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How NVM Will Shake up Supercomputing

In this special guest feature, our insideHPC Performance Guru Bill D’Amico looks at a recent panel discussion on the future of mass storage at the Lustre Users Group conference. This thought-provoking session had some strong resonance with discussions on Non Volatile memory (NVM) at the open Fabrics developer’s conference.

Much of the discussion at LUG was about how spinning media will go away in the next 6 years. Exactly what that means for high performance storage isn’t clear and there was much discussion about Burst Buffers. This makes sense if NVM functions in much the same way that Flash storage (SSD based) does today – read and write latencies that while much faster than spinning media aren’t close to RAM latency. The potential exists for NVM to work at close to DRAM latency, making it just another type of RAM in the system that has special persistence.

nvm

The following thumbnail analysis provides some food for thought.

Currently laboratory versions of NVM using new technologies have latencies in the 5 – 3000 nanosecond range. DRAM latencies are in the 20 – 50 nanosecond range, putting the two types of memory much closer than disk which has latencies in the 3 – 6 millisecond (3,000,000- 6,000,000 nanosecond range). NVM latencies look to be faster than SSD latencies as well – SSD latencies are 20-40 microseconds (20,000-40,000 nanoseconds).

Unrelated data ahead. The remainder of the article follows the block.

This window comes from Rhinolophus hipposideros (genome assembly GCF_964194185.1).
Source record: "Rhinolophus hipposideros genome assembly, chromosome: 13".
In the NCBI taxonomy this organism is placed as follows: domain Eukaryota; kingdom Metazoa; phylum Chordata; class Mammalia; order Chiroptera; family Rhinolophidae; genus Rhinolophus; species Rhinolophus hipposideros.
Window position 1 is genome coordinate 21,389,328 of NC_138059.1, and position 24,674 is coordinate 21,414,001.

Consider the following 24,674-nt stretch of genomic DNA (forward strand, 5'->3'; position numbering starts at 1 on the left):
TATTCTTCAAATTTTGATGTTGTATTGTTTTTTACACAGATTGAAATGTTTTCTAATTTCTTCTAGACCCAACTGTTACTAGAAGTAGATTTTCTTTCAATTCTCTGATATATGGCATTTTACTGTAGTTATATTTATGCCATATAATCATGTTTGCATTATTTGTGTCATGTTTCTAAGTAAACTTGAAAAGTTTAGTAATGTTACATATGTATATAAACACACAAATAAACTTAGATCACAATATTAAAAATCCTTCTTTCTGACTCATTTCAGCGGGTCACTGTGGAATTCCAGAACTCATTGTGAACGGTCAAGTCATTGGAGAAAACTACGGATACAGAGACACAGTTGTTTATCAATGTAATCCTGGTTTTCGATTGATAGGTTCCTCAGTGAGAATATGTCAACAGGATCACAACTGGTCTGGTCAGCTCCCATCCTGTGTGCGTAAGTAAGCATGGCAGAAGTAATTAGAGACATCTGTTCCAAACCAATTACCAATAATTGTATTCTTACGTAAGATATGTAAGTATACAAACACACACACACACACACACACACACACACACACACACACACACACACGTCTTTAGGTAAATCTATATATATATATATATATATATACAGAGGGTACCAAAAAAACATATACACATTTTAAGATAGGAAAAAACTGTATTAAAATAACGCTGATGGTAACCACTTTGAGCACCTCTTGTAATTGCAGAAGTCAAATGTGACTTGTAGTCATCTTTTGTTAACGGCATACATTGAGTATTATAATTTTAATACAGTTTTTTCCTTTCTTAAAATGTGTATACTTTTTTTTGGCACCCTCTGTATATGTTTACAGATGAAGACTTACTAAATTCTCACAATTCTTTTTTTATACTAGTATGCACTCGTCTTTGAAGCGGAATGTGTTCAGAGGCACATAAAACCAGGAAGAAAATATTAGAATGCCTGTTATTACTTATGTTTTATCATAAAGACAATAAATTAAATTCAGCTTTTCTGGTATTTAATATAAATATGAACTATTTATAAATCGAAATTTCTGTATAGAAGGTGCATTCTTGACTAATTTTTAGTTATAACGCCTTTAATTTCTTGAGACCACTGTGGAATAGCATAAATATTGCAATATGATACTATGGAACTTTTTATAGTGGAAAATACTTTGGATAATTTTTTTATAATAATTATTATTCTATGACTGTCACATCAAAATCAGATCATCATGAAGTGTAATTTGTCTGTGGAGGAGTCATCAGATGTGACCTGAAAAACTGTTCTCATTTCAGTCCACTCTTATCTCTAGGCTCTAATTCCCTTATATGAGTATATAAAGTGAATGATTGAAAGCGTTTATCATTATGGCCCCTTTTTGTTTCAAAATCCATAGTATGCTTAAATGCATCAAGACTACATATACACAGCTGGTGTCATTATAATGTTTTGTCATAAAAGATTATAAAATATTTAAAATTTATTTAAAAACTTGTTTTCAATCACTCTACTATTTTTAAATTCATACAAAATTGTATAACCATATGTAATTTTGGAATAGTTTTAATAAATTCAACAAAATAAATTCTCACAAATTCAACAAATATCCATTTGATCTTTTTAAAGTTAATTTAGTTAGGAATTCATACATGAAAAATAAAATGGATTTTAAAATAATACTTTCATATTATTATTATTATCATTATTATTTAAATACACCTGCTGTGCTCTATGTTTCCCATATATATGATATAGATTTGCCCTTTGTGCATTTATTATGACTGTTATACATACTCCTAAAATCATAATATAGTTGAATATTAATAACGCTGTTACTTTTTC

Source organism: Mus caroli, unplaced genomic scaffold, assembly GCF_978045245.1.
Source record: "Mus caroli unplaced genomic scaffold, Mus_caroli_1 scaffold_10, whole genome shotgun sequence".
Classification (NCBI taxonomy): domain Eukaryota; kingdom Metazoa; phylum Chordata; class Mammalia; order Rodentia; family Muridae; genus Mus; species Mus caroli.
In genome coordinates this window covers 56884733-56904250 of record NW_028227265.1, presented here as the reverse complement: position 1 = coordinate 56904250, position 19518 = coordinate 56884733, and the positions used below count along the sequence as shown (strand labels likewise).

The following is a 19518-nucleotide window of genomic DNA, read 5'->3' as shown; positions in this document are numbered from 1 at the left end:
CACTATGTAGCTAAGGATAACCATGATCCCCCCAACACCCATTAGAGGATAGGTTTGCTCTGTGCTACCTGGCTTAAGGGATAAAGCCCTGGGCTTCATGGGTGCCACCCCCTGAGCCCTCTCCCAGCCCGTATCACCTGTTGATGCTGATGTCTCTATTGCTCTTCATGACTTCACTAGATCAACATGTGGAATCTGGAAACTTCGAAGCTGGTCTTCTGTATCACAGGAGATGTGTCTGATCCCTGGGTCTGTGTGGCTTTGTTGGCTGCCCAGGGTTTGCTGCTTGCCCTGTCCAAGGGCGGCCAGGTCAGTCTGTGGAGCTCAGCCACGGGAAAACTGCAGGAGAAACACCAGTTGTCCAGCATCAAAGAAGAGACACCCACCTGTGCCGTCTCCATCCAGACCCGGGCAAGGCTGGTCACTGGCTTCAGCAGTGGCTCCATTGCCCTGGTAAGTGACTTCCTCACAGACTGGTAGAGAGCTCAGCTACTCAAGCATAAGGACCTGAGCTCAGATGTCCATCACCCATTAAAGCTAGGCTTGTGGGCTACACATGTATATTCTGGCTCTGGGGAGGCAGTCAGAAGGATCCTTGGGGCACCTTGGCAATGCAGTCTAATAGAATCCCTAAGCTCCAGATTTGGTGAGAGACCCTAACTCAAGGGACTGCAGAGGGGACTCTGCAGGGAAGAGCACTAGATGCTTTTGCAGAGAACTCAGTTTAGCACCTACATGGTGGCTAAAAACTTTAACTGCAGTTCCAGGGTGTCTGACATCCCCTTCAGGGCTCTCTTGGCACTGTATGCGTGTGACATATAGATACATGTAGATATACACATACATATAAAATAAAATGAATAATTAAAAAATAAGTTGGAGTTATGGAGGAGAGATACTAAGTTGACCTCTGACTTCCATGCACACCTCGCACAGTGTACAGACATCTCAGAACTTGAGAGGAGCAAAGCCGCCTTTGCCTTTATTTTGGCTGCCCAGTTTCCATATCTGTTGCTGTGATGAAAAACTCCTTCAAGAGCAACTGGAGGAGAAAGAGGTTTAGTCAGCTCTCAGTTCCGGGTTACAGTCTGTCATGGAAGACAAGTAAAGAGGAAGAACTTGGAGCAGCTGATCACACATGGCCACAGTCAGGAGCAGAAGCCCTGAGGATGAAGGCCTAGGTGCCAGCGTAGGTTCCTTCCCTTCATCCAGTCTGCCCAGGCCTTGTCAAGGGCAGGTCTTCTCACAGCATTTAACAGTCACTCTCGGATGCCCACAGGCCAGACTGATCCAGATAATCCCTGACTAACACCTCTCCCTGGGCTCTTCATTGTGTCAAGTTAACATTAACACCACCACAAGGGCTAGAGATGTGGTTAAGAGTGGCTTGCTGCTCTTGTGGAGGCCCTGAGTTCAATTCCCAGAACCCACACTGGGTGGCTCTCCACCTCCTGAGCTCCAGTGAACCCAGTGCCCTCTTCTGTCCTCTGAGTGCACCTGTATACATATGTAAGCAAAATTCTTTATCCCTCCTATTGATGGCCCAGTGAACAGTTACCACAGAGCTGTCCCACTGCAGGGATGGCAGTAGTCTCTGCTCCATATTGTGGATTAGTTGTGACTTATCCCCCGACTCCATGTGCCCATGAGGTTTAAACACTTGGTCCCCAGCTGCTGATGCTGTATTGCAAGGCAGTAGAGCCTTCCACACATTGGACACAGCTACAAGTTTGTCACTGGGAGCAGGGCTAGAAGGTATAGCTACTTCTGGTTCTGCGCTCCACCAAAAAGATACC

table

These low latencies mean it may be sensible for the cpu to stall rather than block while waiting for “disk”. Think of NVM as a new form of NUMA memory that is persistent. System designs could take advantage of this for checkpointing – enable a second class of store operation that writes to both NVM and DRAM, with a checkpoint completion flag returned when the NVM write completes.

Regardless of new system designs it seems clear that disk storage will be less important in the future. We’ve already seen relatively slow SSDs cut down on the amount of traffic to spinning disks today. This trend can’t help but accelerate as faster NVM is introduced.

The panel at the Lustre Users Group expects that by 2020 HPC won’t be using disk storage for final results or intermediate results data. Final results will be archived to tape or some other very low cost, high latency storage (after visualization and analysis). Intermediate data will live in the compute partition in NVM. So the software systems needed to do parallel I/O to spinning disks will lose their value as NVM comes into systems. The panel also discussed the explosion of data from sensors; but once again NVM will remove the need for high performance disk I/O. The only question is how fast the cost of low latency NVM will come down. In 2014 NVM is in proof of concept stage of development, spinning disks are ubiquitous and there is a compelling need for software to enable high bandwidth I/O to spinning disks.

A future article will look at the memory landscape over the next few years, as there are some significant developments in both NVM and traditional RAM that does not retain information after a power failure that will profoundly impact HPC system architectures.

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